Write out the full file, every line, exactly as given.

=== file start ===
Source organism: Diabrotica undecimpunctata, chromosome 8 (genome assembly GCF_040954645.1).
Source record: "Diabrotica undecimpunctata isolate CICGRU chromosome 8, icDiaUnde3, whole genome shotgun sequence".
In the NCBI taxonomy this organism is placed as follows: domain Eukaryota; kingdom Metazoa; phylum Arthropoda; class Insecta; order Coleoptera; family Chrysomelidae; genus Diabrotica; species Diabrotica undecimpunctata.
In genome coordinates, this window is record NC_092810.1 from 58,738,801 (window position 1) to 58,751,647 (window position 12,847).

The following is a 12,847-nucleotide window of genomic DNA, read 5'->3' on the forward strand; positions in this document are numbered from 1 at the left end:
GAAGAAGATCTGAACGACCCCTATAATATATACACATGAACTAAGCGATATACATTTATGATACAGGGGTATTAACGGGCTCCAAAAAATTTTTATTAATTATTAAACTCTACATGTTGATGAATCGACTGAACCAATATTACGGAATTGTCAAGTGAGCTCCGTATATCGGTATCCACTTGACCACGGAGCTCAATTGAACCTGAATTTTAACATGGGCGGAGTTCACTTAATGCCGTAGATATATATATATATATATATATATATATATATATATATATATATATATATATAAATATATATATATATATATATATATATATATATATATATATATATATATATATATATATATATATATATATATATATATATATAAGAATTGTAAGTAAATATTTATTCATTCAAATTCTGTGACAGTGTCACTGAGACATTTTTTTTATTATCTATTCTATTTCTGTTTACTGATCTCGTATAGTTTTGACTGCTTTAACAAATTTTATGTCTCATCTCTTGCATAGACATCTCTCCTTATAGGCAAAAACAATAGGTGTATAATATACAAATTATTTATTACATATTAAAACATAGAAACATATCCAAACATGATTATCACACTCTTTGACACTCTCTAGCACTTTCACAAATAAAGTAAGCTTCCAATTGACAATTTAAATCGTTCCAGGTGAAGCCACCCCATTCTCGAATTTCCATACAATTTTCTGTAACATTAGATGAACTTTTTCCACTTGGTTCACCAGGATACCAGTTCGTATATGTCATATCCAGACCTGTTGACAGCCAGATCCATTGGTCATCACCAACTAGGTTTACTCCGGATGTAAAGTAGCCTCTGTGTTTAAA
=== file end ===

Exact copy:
Source organism: Diabrotica undecimpunctata, chromosome 8 (genome assembly GCF_040954645.1).
Source record: "Diabrotica undecimpunctata isolate CICGRU chromosome 8, icDiaUnde3, whole genome shotgun sequence".
In the NCBI taxonomy this organism is placed as follows: domain Eukaryota; kingdom Metazoa; phylum Arthropoda; class Insecta; order Coleoptera; family Chrysomelidae; genus Diabrotica; species Diabrotica undecimpunctata.
In genome coordinates, this window is record NC_092810.1 from 58,738,801 (window position 1) to 58,751,647 (window position 12,847).

The following is a 12,847-nucleotide window of genomic DNA, read 5'->3' on the forward strand; positions in this document are numbered from 1 at the left end:
GAAGAAGATCTGAACGACCCCTATAATATATACACATGAACTAAGCGATATACATTTATGATACAGGGGTATTAACGGGCTCCAAAAAATTTTTATTAATTATTAAACTCTACATGTTGATGAATCGACTGAACCAATATTACGGAATTGTCAAGTGAGCTCCGTATATCGGTATCCACTTGACCACGGAGCTCAATTGAACCTGAATTTTAACATGGGCGGAGTTCACTTAATGCCGTAGATATATATATATATATATATATATATATATATATATATATATATATATATATAAATATATATATATATATATATATATATATATATATATATATATATATATATATATATATATATATATATATATATATATATATAAGAATTGTAAGTAAATATTTATTCATTCAAATTCTGTGACAGTGTCACTGAGACATTTTTTTTATTATCTATTCTATTTCTGTTTACTGATCTCGTATAGTTTTGACTGCTTTAACAAATTTTATGTCTCATCTCTTGCATAGACATCTCTCCTTATAGGCAAAAACAATAGGTGTATAATATACAAATTATTTATTACATATTAAAACATAGAAACATATCCAAACATGATTATCACACTCTTTGACACTCTCTAGCACTTTCACAAATAAAGTAAGCTTCCAATTGACAATTTAAATCGTTCCAGGTGAAGCCACCCCATTCTCGAATTTCCATACAATTTTCTGTAACATTAGATGAACTTTTTCCACTTGGTTCACCAGGATACCAGTTCGTATATGTCATATCCAGACCTGTTGACAGCCAGATCCATTGGTCATCACCAACTAGGTTTACTCCGGATGTAAAGTAGCCTCTGTGTTTAAA